Post-ancient memory was often implemented in an electronic chip made of silicon. Silicon was a semiconductor device that could store data or perform the functions of switching circuits. By mid-20th-century technology advancements in semiconductor device fabrication had drastically improved. Since their origins in the 1960s, the size, speed, and capacity of chips had improved immensely by the next millennia. These advances, roughly following Gordon Moore’s[3] law, allowed a post-ancient computer chip to possess millions of times the capacity and thousands of times the speed of the computer chips of the early 1970s.

And how were these parts – – the ALU, the CLOCK, the BUS, the Memory, and the INTERRUPT CONTROLLER to be utilized?

Like this.

The earth-human would write (on the keyboard – – may their Deity bless them all in their ignorance) a software routine using instructions that the microprocessor would understand. However, the earth-humans became self-confused while attempting to remember that AE12 really meant “Add the contents of register 1 to register 2. So, they used a mnemonic such as AR 1,2 that another routine would change into AE12; which the microprocessor immediately recognized and subsequently added the values of the two registers together and left the results in register 2 for additional computation – – if so needed. Notice on the bottom of the left hand box that the programmer could tell the ALU to do logical operations such as ‘or’ ing two registers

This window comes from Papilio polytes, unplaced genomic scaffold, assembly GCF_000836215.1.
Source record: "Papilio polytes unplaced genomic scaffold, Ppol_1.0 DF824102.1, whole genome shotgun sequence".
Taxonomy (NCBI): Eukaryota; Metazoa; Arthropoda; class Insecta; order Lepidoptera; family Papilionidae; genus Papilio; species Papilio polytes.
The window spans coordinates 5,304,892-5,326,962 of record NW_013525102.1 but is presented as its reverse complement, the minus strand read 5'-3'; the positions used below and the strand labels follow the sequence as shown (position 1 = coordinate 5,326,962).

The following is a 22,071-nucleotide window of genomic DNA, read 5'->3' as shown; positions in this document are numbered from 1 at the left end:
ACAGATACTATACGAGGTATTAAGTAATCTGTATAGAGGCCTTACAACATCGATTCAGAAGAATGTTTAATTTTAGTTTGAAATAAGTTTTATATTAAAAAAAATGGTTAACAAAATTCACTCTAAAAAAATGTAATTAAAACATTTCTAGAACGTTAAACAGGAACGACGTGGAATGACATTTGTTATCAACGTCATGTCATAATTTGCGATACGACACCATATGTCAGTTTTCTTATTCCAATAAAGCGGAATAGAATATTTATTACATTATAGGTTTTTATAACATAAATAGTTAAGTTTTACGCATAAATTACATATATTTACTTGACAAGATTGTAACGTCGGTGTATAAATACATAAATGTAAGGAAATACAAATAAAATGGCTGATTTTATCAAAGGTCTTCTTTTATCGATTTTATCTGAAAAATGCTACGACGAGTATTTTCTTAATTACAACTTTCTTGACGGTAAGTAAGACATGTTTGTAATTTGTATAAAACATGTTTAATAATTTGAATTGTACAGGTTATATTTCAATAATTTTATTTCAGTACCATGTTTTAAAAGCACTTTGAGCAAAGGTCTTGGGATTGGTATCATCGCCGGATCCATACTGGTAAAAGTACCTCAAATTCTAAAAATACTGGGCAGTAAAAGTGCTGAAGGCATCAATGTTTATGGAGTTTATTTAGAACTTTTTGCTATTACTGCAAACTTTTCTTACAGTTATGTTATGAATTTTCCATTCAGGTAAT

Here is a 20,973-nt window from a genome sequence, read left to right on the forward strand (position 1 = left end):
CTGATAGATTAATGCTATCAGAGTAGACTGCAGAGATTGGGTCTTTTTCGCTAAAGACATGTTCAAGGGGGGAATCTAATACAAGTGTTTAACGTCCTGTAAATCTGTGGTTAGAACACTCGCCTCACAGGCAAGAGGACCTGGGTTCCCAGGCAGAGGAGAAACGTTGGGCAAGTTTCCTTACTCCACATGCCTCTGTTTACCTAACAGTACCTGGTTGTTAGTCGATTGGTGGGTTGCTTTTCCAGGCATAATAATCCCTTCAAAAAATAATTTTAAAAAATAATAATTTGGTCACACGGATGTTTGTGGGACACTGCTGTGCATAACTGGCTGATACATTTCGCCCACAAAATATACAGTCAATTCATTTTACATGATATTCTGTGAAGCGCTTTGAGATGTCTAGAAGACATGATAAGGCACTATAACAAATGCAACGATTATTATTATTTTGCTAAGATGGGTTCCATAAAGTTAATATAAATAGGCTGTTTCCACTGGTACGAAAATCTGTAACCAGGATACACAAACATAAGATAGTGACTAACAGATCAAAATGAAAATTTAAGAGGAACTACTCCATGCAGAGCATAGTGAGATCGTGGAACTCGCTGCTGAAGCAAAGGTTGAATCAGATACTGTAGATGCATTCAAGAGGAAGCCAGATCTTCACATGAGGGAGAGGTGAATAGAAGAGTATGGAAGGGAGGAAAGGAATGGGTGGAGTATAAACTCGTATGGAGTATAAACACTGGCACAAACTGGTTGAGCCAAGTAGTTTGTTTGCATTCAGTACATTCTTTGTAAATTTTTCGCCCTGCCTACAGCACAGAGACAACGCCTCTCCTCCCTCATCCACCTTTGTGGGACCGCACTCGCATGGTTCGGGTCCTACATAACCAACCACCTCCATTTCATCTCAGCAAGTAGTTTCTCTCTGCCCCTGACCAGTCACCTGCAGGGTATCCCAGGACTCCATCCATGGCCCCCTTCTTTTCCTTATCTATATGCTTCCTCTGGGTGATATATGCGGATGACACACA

CONTENTS OF REGISTER 1          0010   

CONTENTS OF REGISTER 2          1001



A logical “OR” means that if either R1 or R2 has a specific positional bit ‘on’ then the result would be ‘on’; ‘on’ being represented by a 1.


But what about various algorithms, routines, macros, interpreters, translators, etc.? How were they to be implemented?

It was rather simple. Instead of the microprocessor controlling which instruction would be executed next, there were make believe instruction pointers. These instruction pointers were virtual and could only be ‘pointed to’ by the software who would then give control back to the microprocessor to execute. This was a cute sleight of hand performed through previously agreed to principals/conventions between the hardware and software. This virtual control also included the use of virtual memory and virtual operating systems. Everything was virtual to you earth-humans. It was almost like the dual mind-body conundrum. Which reminds me; I should look in the old books from those days to see if there was a Philosophy of Virtuals – – virtual memory, virtual copies of operating systems, virtual instruction pointers, virtual registers, virtual intelligence, etc.


All of this software and hardware, constructed by the post-ancients to make us cyborgs work correctly, had to be immediately served and controlled. In addition, all our parts had to work in unison. This problem was solved by building super-microprocessors. You earth-humans invented ‘servers’ to solve this problem.

The purpose of a server is to share data and resources; and, if the going got tough, to distribute work when one microprocessor became overloaded. Here it is shown how servers helped us cyborgs to handle various situations.

Category Requirements Patrons
Application Server Walk, balance, gait, etc. Legs, arms, inner ear
Catalog Server Books, essays, dissertations Emergent Organic Memory
External Communication Server Thought Transmission via Serializer/Deserializer Earth-humans